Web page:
Chapter 14, Part 2: He gives a list of influential scholars from the Germany of that time. Many legends were invented for the lives of characters like Valentine and Roger Bacon. The author narrates a few of them. Paracelsus and Van Helmont picked up pharmaceutics where Valentine left off. The chemical side of medicine then made gradual progress. Valentine developed hydrochloric acid and sulfate of copper. He anticipated the theory of respiration, even to the point of stating that fish need oxygen. Great harm was done by the use (abuse) of antimony (for it apparently worked well if not abused); it was eventually replaced by venesection, or blood-letting, though it was used well into the 19th century. At 19:45 there is a quote on what a classic is like, from a man called Russell Lowell: “To read a classic, no matter how antique, is like reading a commentary on the morning paper, so up to date does genius ever remain.” At 22:55 there is a quote from Valentine’s book, The Triumphal Chariot of Antimony, to show that his book on the science of chemistry is often sermonic: “Love leaves nothing entire or sound in man. It impedes his sleep. He cannot rest, either day or night. It takes off his appetite that he hath no disposition either to eat or drink by reason of the continual torments of his heart and mind. It deprives him of all providence. Hence he neglects his affairs, vocation, and business. He minds neither study, labor, nor prayer, casts away all thoughts of anything but the body beloved. This is his study, this, his most vain occupation. If two lovers the success be not answerable to their wish, or so soon and prosperously as they desire, how many melancholies henceforth arise, with griefs and sadness, with which they pine away and wax so lean as they have scarcely any flesh cleaving to the bones? Yea, at last they lose the life itself, as may be proved by many examples. For such men, which is a horrible thing to think of, slight and neglect all perils and detriments, both of the body and life, and of the soul and eternal salvation.” He continues: “How many testimonies of this violence which is in love are daily found, for it not only inflames the younger sort, but it so far exaggerates some persons far gone in years, as through the burning heat thereof, they are almost mad. Natural diseases are for the most part governed by the complexion of man, and therefore invade some more fiercely, others more gently; but love, without distinction of poor or rich, young or old, seizeth all, and having seized, so blinds them, as forgetting all rules of reason, they neither see nor hear any snare.” (Would have to look at the text to get this right for quoting because I had to guess at some of the words, as well as the grammar; it’s a good passage though, as good as a Puritan would compose.) Some of Valentine’s other books’ titles are given at 30:15, good for chemists. He did not try to transmute metals for selfish gain, the author assures us. And he believed in nature more than in chemical drugs. (Much of this chapter is on antimony and the use and success of it. It seems to have included salt and I know not what else; from what I gather in this chapter, it seems to have been the first pharmaceutical drug, though this is not explicitly asserted.)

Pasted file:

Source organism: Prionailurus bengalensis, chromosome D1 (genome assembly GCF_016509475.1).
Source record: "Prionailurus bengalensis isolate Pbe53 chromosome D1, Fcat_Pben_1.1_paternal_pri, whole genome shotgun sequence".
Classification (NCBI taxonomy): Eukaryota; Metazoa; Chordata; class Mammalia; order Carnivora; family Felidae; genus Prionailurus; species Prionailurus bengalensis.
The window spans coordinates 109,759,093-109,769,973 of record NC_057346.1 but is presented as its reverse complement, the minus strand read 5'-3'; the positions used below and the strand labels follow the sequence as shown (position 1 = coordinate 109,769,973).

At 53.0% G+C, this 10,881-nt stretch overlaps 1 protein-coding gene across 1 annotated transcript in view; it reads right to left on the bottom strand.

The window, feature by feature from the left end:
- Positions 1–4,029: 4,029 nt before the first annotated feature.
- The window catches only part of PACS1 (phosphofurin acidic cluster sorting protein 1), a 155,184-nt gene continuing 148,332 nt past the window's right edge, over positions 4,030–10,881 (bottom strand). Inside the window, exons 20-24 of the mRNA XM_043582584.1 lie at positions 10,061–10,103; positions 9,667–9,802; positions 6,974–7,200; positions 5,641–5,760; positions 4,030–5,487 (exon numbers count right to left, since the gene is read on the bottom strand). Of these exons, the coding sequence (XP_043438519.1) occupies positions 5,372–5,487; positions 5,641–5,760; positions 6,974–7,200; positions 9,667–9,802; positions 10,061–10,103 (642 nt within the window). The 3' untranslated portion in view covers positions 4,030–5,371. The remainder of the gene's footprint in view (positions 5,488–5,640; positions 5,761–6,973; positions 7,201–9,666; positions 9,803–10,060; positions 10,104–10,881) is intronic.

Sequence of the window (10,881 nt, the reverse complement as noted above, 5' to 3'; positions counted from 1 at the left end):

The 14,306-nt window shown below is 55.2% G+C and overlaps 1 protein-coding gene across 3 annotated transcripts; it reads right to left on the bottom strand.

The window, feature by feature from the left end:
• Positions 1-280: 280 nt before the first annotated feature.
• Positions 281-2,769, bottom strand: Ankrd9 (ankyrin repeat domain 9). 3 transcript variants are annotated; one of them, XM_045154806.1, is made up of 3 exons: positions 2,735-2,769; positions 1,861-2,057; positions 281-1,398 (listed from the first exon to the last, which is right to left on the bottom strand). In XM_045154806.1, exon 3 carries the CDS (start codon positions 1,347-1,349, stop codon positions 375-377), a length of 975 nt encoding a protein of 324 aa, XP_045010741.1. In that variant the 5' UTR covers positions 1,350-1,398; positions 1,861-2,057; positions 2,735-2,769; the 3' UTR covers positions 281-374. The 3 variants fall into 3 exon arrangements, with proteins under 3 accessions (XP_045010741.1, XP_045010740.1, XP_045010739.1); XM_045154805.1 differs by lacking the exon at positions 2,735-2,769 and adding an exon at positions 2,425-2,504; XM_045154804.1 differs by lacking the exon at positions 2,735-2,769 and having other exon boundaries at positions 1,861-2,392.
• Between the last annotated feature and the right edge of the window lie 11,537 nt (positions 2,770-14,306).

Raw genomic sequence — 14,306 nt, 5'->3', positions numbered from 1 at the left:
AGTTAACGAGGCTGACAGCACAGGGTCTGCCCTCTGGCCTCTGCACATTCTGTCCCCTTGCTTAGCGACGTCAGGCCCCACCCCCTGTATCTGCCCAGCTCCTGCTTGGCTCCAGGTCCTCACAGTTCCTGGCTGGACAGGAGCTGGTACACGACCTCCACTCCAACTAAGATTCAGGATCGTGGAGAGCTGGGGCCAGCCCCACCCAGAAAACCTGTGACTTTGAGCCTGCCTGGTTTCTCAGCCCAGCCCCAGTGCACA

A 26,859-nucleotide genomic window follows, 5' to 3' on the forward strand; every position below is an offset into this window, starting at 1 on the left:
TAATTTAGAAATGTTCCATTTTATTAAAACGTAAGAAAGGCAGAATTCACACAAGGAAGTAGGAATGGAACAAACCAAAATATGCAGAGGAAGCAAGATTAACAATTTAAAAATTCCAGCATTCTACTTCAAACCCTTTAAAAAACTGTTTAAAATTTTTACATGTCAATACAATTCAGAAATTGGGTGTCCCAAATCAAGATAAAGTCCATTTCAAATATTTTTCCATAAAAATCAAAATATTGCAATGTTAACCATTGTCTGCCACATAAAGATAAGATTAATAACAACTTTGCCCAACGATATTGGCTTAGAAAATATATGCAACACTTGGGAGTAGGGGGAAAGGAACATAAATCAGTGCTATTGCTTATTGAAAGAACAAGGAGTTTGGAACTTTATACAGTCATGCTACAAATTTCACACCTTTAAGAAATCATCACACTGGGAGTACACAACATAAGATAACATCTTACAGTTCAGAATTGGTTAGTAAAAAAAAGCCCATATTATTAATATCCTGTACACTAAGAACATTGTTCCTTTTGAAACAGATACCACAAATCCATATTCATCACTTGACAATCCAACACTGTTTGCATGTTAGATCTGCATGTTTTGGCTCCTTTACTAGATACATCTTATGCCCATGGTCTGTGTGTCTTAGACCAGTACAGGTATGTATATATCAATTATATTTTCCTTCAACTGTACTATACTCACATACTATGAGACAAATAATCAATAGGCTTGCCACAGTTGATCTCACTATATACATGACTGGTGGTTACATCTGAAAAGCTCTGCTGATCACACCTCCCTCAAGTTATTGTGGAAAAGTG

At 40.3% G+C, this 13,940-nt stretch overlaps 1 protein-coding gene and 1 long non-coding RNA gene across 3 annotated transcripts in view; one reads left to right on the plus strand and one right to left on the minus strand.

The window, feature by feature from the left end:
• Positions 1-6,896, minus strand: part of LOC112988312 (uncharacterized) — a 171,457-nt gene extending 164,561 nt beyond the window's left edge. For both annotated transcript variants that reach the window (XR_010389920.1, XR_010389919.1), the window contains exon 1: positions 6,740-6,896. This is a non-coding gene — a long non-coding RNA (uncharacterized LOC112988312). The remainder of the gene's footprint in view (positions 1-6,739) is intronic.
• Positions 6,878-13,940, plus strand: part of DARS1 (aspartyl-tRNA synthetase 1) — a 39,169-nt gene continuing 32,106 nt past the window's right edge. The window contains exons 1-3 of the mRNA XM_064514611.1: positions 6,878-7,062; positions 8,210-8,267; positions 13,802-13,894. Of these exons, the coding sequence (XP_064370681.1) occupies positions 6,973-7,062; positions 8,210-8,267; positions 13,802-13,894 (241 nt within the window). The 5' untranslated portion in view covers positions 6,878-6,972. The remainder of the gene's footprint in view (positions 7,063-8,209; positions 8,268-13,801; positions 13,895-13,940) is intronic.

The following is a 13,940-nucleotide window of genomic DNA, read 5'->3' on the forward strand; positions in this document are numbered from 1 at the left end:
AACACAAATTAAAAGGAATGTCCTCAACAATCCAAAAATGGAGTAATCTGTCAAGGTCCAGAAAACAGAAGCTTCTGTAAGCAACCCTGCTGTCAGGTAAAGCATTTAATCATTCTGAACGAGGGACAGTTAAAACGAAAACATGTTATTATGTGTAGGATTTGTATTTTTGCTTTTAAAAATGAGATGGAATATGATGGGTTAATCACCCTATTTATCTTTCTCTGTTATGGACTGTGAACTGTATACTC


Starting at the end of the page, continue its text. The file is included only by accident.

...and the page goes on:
Appendix 1, Part 1: Luke the Physician. The author takes the traditional view against the higher critics about Luke having been a physician. Reasons are given, then, to show how his account brings this out. Background is added, too, of medicine before, during, and after his day in that part of the world. Henry Samuel Baines has done a bio of Luke, published in 1870, he says. (That would be worth looking up.) This is an interesting, important chapter, the third or fourth so far to deserve a place in my ‘favorites.’ See the ends of the chapter notes to see the ones that I said were most worthy.